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‘Portlandia’: Fred Armisen and Carrie Brownstein Pick Their Proudest Musical Moments

The IFC series recently wrapped its eighth and final season.

It doesn’t take a lot of dot-connecting genius to figure why music was a crucial component of “Portlandia,” which recently wrapped its eighth and final season. The host city is a rock town, but more than that, Fred Armisen and Carrie Brownstein came of age in the punk scene, although that was her initial claim to fame and his secret identity. They incorporated so many original songs into the IFC series that you could just about make a claim that it beat “Crazy Ex-Girlfriend” through the gate as a major weekly musical-comedy series.

In honor of eight seasons, Variety asked Brownstein (also of Sleater-Kinney fame) and Armisen to weigh in with four highlights each from their show’s substantial library of original tuneage. Some of the duo’s choices involved famous guest stars from the music world (Henry Rollins, k.d. lang) or fellow cast members (famously, Kyle McLachlan), and in some cases, Armisen chose tunes primarily written by the other partner. Their picks:

“Mayor’s Song for Portland” (2011) with Kyle McLachlan

BROWNSTEIN: The final beat of that wrap-around sketch was that the mayor would sing a love song to the city. We had the music. We didn’t really have the lyrics. And a lot of things we do on the show, especially early on — and that was in the second season — are improvised. Kyle listened to the song before we shot, and wrote down some very silly lyrics that sort of evoked like a Tom Jones kind of character. It was very strange and surreal. He was nervous. He took it seriously, which I love. Kyle always relishes the opportunity to demonstrate I think his breadth as an improviser, and also has eccentricities that I think obviously were mined early on and fomented by David Lynch, but it really is part of who he is. He’s so sophisticated, and then also there is a silliness to him as well. That song somehow embodies these seemingly disparate qualities in Kyle — this suaveness, but also a clumsiness, or fecklessness, I guess. So that one definitely has a life of its own, like, I think, anything that Kyle McLachlan does that speaks to his uniqueness.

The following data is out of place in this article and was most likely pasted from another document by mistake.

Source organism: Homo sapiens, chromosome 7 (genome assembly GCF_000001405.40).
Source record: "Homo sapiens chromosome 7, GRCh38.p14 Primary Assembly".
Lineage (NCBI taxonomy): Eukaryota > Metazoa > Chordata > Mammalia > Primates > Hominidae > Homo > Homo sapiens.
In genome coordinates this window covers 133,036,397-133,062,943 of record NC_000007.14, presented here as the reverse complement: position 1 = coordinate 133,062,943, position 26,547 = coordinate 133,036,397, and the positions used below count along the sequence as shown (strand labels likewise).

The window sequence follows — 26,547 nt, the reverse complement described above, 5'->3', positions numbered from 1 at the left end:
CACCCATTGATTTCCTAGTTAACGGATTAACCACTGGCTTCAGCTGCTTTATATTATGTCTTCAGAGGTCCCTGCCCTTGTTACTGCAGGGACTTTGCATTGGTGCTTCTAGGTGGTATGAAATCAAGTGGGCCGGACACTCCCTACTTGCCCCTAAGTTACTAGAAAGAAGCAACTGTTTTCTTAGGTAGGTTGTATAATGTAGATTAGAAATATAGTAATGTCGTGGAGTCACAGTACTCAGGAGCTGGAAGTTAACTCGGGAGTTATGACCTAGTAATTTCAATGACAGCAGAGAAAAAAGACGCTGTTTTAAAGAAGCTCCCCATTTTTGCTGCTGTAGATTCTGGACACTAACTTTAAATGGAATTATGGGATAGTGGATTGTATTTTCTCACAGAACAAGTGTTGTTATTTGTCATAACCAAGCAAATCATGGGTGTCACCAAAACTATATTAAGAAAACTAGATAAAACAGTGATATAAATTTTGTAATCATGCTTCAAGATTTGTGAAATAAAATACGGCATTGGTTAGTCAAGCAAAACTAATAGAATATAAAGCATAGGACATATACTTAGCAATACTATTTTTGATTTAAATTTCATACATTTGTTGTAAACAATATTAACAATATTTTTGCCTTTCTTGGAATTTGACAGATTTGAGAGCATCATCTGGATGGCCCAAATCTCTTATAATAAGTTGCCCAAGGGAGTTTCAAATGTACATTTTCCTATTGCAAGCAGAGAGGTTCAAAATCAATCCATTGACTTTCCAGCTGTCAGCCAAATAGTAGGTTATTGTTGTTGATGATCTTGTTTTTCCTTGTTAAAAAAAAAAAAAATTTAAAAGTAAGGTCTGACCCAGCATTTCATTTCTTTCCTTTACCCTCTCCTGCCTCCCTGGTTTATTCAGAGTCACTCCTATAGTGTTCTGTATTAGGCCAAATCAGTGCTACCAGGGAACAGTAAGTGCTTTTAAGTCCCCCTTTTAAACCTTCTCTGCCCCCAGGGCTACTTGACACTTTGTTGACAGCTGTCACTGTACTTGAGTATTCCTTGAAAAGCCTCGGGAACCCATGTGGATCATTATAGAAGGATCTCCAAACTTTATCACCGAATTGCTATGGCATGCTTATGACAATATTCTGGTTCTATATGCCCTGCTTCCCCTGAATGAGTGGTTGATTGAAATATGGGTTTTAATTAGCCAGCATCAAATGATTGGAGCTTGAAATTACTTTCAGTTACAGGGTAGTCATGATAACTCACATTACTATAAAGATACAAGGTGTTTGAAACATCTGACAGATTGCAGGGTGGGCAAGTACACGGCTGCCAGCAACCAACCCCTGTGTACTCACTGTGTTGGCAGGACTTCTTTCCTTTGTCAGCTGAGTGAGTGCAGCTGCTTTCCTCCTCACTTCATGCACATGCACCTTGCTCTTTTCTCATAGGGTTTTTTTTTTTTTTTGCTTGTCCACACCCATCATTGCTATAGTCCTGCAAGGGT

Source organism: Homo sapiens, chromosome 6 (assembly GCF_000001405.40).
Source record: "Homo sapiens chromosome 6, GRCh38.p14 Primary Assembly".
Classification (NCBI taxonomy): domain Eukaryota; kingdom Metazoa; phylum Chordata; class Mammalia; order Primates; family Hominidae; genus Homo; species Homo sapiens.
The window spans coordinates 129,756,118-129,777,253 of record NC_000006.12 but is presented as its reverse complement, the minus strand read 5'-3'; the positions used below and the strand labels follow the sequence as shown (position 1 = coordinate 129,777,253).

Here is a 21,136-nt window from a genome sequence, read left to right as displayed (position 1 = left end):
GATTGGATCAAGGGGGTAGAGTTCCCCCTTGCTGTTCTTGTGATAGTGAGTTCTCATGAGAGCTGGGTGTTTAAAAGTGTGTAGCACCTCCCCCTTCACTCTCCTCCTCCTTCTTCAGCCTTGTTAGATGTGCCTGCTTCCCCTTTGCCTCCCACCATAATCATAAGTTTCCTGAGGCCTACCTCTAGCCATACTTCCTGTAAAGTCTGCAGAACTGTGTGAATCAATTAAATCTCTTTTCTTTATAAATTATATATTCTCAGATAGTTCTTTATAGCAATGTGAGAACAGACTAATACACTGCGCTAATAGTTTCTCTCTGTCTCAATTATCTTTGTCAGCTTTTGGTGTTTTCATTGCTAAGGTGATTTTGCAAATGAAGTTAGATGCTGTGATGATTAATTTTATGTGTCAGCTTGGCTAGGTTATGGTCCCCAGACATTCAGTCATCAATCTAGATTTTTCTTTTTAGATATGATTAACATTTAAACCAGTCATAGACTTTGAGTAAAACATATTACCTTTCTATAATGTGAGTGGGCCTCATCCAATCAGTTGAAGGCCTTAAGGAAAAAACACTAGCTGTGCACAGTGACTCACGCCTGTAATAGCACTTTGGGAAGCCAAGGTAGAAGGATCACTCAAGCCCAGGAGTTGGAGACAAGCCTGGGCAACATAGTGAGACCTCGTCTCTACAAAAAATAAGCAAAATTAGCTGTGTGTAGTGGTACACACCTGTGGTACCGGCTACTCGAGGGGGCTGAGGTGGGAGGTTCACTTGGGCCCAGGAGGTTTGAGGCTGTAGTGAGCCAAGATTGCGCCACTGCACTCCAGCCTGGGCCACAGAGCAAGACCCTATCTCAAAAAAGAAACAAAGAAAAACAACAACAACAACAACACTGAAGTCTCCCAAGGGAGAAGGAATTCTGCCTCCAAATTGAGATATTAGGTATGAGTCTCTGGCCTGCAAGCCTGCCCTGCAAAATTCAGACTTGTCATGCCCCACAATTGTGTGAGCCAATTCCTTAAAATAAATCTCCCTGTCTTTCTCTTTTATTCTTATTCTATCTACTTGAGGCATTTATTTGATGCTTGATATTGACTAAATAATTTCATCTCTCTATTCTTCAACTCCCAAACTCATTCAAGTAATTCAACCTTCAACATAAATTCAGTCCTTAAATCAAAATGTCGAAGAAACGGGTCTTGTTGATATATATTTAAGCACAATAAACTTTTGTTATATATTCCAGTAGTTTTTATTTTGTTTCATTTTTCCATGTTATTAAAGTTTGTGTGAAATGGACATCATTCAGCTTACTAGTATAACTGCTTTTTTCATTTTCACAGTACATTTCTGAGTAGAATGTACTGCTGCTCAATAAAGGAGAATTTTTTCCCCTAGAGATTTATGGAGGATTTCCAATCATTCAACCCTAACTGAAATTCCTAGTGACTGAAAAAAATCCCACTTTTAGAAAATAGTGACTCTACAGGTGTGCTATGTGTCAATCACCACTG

“Animal Parade” (2013) with Matt Berry

ARMISEN: Squiggleman was a character (played by Berry) who was a popular singer of children’s music. When our characters, Brendan and Michelle tried to make some more challenging music, the kids in the crowd were not interested. “Animal Parade” seemed like a perfect — and hopefully accurate — depiction of that genre. The lyrics are about a parade or animals and the sounds they make, but then all of a sudden it was about a dump truck.

“I Refuse” (2018) with Henry Rollins, Krist Novoselic and Brendan Canty